For point testing, we first compared over connector and mid-connector compression for each platform. Following this analysis, if no significant difference was to be noted between over connector and mid-connector values, the values were pooled as ‘point loading’ at each exposed length. Platforms were then compared under symmetrical loading and point loading respectively by comparing the force required to compress each platform up to 2.5 mm for 4 mm exposed length, up to 4 mm for 7 mm exposed length and up to 7 mm at 12 mm exposed length. Repetitions were averaged by taking an arithmetic mean force, and by sixth order polynomial least-squares curve fitting. For continuous variables, appropriate parametric (paired t test for paired and independent samples t test for non-paired data, one-way analysis of variance for multiple comparisons with Bonferroni correction) tests were used.


Mid-connector versus over connector and point versus symmetrical testing

At 7 mm exposure, no significant difference was found in the force required to compress a platform by 4 mm between mid-connector (0.439±0.030 N) and over connector (0.426±0.037 N) point compression (p=0.799). Thus, we pooled the mid-connector and over connector measurements and labelled this as ‘point testing’ for subsequent analysis. Symmetrical loading required approximately twice the force as point testing to cause 4 mm displacement (0.771±0.080 vs 0.433±0.024; p≤0.0001) Force–displacement curves for each stent are shown in online supplementary figure S1 .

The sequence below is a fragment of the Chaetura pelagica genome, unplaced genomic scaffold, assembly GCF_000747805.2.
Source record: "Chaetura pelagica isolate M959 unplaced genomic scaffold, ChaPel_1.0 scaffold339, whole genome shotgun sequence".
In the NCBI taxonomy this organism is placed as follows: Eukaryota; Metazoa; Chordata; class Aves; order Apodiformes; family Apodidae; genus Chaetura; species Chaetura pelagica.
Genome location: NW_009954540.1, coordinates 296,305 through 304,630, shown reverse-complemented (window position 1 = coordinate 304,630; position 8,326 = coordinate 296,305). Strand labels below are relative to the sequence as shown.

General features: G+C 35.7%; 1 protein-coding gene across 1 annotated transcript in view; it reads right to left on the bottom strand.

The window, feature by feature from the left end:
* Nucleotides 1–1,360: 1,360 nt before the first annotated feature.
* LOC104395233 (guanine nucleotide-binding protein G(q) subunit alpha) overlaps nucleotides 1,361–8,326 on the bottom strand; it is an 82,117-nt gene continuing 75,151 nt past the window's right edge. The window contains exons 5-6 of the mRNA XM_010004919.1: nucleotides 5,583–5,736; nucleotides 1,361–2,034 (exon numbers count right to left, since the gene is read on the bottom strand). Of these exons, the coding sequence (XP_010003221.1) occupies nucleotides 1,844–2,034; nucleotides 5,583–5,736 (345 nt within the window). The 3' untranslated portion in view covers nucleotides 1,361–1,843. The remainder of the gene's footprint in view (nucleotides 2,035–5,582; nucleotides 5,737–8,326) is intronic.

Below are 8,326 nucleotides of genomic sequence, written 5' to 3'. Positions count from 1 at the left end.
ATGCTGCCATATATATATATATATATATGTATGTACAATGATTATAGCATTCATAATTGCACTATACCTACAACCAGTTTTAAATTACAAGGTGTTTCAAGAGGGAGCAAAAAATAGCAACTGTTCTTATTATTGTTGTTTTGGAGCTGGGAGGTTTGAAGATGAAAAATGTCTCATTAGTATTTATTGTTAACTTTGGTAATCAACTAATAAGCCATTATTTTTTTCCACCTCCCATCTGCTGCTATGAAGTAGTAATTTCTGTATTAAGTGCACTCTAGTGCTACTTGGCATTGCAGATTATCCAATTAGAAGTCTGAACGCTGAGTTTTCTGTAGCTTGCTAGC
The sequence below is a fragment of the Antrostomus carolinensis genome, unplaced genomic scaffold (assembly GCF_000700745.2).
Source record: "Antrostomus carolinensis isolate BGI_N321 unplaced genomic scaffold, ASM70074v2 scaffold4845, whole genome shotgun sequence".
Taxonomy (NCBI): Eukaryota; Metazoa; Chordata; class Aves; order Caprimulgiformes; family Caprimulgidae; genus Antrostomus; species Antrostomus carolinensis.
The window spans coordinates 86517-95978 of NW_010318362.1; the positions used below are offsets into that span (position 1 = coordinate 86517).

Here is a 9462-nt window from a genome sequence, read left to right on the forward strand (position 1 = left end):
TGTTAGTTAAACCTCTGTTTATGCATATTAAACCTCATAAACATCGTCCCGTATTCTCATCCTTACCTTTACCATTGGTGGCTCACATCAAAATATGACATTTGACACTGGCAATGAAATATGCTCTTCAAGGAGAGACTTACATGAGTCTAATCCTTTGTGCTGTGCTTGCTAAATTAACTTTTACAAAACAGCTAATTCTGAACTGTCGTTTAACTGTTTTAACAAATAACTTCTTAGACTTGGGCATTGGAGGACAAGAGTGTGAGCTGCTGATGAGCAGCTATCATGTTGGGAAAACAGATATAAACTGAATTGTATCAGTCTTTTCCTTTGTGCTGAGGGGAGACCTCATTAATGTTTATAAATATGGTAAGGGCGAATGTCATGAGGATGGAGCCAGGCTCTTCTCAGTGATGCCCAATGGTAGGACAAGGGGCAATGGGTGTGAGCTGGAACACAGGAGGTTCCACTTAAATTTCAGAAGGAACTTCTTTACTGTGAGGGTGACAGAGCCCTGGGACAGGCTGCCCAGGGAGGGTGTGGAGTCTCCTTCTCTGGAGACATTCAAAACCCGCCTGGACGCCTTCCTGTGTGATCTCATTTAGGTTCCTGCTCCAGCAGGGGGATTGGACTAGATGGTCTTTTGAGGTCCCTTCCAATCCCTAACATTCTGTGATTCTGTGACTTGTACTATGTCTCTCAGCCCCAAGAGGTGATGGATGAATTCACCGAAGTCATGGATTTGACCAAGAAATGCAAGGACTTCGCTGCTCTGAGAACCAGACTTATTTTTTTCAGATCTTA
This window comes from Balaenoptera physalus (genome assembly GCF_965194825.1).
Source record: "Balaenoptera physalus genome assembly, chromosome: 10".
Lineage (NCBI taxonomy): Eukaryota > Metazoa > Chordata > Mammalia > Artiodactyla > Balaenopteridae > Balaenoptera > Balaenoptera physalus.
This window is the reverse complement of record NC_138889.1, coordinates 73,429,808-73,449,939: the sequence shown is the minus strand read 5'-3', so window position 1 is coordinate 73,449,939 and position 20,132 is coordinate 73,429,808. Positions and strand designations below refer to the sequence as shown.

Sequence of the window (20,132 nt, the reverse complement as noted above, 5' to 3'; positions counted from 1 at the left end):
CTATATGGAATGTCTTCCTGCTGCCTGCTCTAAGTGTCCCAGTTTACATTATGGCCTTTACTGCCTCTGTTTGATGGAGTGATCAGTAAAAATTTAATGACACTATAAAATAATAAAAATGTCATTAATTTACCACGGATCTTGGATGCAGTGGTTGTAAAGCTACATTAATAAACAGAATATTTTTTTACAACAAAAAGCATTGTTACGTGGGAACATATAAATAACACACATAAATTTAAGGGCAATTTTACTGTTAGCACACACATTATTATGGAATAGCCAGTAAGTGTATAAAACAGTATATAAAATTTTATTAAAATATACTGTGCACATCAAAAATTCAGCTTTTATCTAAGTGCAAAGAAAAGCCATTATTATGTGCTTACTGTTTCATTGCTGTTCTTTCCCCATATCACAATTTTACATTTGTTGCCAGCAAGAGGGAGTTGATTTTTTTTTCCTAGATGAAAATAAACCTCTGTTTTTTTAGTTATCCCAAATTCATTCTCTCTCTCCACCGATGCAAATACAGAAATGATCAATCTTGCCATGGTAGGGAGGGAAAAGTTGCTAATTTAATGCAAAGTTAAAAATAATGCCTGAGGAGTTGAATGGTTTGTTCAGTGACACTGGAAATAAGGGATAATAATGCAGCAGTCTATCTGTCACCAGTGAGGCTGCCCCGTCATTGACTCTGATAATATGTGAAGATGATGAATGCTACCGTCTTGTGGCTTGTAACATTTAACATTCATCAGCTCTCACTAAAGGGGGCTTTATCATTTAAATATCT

Supplementary file 1

At 4 mm exposure, no significant difference was found between mid-connector and over connector compression (0.479±0.052 N vs 0.526±0.810; p=0.627). Symmetric testing was then compared against point testing and found to be approximately twice the force required for point testing (1.095±0.108 vs 0.503±0.047 N; p<0.0001).

At 12 mm exposure, no significant difference was found between mid-connector and over connector compression (0.594±0.075 N vs 0.542±0.070 N; p=0.620). The force required to compress the stent using point testing was not significantly lower than that for symmetrical testing at 12 mm exposure (0.568±0.050 N vs 0.676±0.050 N; p=0.135).

Comparison between stents point and symmetrical testing

Seven-millimetre exposure point testing

The Omega stent was significantly weaker than every other stent using point compression (p<0.0001 for each comparison). The Biomatrix stent was significantly stronger than all other stents (p<0.0001 for each comparison). The Promus Premier was not significantly stronger or weaker when compared with the Integrity or Multilink 8 stents (p=0.187 and p>0.999, respectively)

Seven-millimetre exposure symmetrical testing